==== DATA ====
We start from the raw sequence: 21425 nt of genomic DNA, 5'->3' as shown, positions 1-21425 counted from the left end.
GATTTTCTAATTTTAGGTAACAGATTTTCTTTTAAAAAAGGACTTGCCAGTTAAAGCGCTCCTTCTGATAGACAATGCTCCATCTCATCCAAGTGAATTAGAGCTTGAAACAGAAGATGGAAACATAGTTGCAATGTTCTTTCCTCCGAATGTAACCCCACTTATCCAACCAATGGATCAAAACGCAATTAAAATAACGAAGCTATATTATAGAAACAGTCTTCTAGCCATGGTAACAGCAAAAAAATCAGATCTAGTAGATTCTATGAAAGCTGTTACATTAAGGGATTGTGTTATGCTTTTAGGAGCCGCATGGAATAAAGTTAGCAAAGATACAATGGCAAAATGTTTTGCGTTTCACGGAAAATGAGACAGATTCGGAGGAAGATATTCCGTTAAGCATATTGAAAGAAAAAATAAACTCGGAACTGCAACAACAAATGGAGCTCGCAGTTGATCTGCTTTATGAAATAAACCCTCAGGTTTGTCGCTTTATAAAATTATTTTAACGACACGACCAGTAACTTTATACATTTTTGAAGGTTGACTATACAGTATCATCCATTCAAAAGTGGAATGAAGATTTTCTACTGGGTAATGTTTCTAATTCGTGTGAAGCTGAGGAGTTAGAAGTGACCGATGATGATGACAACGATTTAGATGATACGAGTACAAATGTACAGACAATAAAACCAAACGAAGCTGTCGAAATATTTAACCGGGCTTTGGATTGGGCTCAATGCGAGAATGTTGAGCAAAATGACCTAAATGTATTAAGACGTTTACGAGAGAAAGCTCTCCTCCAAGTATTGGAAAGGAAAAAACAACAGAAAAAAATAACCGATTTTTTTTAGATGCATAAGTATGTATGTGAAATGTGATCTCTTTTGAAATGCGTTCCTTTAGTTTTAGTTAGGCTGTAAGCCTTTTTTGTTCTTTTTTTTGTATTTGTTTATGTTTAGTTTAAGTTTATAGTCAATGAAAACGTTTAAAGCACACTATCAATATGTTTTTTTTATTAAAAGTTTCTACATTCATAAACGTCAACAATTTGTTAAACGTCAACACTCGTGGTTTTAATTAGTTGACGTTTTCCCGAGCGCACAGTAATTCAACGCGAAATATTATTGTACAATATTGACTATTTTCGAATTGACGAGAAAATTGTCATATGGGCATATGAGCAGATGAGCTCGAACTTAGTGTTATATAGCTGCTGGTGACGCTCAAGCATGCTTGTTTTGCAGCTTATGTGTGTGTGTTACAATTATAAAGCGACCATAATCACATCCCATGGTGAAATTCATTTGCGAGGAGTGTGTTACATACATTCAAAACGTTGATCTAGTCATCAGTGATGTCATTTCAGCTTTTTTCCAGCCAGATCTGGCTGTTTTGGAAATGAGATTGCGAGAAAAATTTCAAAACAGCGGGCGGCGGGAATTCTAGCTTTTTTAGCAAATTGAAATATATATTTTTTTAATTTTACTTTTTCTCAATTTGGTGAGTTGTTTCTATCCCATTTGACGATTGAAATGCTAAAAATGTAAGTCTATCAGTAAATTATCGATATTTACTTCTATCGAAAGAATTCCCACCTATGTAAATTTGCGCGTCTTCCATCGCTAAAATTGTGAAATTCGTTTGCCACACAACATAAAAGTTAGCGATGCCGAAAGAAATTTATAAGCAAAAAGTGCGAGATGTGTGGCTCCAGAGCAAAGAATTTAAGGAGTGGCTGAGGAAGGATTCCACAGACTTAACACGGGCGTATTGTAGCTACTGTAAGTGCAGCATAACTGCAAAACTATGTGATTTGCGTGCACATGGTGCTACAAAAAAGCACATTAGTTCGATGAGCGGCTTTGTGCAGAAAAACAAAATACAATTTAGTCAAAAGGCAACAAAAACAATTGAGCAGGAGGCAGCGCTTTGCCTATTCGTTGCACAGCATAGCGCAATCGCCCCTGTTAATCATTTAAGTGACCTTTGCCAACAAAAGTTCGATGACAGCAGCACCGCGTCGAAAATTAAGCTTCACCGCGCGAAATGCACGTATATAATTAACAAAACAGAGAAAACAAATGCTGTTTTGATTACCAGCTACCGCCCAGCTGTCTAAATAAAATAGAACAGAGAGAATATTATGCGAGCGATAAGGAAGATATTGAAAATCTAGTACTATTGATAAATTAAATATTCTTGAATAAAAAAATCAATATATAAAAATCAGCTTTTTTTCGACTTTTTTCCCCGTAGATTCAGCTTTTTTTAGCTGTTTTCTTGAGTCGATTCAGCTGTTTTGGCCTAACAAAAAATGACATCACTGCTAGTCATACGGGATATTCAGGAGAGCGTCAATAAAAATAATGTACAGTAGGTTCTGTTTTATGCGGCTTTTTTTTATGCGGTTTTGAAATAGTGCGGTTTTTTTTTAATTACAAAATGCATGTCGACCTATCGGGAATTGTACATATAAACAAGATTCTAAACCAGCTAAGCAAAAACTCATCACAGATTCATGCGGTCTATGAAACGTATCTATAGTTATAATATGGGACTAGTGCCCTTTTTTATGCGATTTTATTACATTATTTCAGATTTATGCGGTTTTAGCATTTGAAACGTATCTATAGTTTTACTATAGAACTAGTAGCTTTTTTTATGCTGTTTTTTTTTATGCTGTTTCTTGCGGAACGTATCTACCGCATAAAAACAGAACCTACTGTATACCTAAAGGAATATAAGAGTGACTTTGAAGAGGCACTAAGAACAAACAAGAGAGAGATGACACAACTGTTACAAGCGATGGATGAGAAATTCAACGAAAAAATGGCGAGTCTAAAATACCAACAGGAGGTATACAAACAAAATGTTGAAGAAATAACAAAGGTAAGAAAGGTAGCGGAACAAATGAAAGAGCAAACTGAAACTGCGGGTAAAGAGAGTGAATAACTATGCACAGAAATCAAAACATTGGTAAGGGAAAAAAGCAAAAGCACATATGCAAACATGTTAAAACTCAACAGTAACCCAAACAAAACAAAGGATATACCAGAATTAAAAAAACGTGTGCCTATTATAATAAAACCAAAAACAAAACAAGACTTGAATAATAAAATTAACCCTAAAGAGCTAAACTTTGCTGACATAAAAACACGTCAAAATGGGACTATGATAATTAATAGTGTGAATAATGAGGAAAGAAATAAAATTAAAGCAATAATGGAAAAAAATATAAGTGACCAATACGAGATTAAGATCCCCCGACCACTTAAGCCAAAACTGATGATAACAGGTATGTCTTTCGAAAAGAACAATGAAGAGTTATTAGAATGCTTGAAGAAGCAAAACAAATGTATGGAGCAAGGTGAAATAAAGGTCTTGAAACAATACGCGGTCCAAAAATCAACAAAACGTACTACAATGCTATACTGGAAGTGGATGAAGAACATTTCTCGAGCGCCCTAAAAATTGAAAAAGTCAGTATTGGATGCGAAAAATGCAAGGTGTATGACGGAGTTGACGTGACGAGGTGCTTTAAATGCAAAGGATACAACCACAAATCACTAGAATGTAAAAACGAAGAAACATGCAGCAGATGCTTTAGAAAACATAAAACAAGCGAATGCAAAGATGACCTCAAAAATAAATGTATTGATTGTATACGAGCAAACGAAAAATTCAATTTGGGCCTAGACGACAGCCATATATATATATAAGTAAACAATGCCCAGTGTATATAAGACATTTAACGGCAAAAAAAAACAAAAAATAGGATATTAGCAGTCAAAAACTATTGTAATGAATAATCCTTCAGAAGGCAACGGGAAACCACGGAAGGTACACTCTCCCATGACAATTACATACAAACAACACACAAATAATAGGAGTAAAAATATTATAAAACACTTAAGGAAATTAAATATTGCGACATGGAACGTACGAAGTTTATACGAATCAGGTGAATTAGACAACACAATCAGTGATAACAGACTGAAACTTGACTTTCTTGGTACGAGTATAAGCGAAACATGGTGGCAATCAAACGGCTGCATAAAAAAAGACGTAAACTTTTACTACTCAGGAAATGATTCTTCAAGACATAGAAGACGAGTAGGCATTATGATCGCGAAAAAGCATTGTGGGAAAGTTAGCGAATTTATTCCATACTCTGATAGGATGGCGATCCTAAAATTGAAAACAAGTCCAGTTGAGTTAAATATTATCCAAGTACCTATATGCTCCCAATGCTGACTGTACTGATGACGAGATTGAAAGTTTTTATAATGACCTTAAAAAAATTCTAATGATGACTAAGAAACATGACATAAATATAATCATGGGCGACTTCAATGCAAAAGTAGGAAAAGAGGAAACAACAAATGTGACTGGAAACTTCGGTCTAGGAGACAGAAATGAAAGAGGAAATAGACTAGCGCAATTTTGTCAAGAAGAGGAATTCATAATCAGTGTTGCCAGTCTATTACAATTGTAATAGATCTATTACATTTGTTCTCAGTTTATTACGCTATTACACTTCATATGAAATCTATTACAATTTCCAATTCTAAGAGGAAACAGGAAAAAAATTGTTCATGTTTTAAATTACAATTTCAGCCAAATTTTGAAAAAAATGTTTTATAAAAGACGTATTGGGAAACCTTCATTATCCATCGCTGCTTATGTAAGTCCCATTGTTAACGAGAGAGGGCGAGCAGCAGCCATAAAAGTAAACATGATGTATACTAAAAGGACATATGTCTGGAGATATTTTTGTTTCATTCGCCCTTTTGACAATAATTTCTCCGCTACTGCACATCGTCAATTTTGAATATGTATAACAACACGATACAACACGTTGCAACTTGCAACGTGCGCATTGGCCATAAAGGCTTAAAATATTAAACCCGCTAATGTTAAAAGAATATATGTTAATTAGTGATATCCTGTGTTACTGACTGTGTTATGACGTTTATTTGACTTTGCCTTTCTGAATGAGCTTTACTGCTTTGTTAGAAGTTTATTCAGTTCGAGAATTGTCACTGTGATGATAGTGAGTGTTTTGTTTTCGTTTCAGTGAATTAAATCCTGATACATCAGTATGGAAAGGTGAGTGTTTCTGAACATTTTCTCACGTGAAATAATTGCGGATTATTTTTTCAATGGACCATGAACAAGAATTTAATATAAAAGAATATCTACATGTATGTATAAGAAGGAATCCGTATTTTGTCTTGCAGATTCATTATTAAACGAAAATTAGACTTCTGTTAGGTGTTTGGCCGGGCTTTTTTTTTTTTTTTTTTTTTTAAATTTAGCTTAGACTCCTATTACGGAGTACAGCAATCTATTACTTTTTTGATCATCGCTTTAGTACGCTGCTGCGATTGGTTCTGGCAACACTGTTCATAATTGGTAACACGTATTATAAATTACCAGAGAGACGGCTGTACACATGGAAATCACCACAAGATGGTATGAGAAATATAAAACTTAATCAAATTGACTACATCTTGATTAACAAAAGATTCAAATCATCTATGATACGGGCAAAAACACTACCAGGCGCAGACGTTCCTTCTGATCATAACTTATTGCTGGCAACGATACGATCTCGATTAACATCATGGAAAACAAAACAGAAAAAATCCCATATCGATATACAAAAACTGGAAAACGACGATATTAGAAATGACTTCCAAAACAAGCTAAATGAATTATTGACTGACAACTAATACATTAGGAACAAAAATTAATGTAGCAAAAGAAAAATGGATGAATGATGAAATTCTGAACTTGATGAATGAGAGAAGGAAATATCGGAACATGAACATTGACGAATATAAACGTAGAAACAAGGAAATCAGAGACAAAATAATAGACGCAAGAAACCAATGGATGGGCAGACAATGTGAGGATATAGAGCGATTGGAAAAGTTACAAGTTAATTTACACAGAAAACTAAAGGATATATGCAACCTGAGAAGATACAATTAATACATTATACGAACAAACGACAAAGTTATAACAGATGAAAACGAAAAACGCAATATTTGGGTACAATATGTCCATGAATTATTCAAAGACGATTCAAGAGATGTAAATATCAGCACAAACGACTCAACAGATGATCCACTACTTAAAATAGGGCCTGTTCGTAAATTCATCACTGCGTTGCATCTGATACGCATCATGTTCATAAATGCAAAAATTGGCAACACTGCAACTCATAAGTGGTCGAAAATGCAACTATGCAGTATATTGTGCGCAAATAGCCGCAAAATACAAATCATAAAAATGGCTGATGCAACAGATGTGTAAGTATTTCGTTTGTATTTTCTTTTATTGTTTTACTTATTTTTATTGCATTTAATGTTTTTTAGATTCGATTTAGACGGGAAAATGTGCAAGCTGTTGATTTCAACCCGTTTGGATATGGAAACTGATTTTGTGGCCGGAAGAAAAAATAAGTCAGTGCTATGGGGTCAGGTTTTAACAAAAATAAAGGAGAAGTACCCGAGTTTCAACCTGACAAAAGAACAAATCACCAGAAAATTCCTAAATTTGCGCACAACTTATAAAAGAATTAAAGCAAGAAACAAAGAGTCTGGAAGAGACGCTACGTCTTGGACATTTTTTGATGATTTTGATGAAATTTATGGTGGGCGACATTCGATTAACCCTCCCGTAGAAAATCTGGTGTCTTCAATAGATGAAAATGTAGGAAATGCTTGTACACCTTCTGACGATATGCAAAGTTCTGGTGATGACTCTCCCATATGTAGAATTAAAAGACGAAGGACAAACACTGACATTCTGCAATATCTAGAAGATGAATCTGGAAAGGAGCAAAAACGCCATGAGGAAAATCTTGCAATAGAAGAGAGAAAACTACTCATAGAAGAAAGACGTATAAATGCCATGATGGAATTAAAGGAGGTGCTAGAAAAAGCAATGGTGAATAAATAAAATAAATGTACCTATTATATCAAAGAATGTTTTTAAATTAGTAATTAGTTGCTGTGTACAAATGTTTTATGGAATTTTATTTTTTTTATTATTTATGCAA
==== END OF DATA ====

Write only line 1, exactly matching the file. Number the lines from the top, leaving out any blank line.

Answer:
We start from the raw sequence: 21425 nt of genomic DNA, 5'->3' as shown, positions 1-21425 counted from the left end.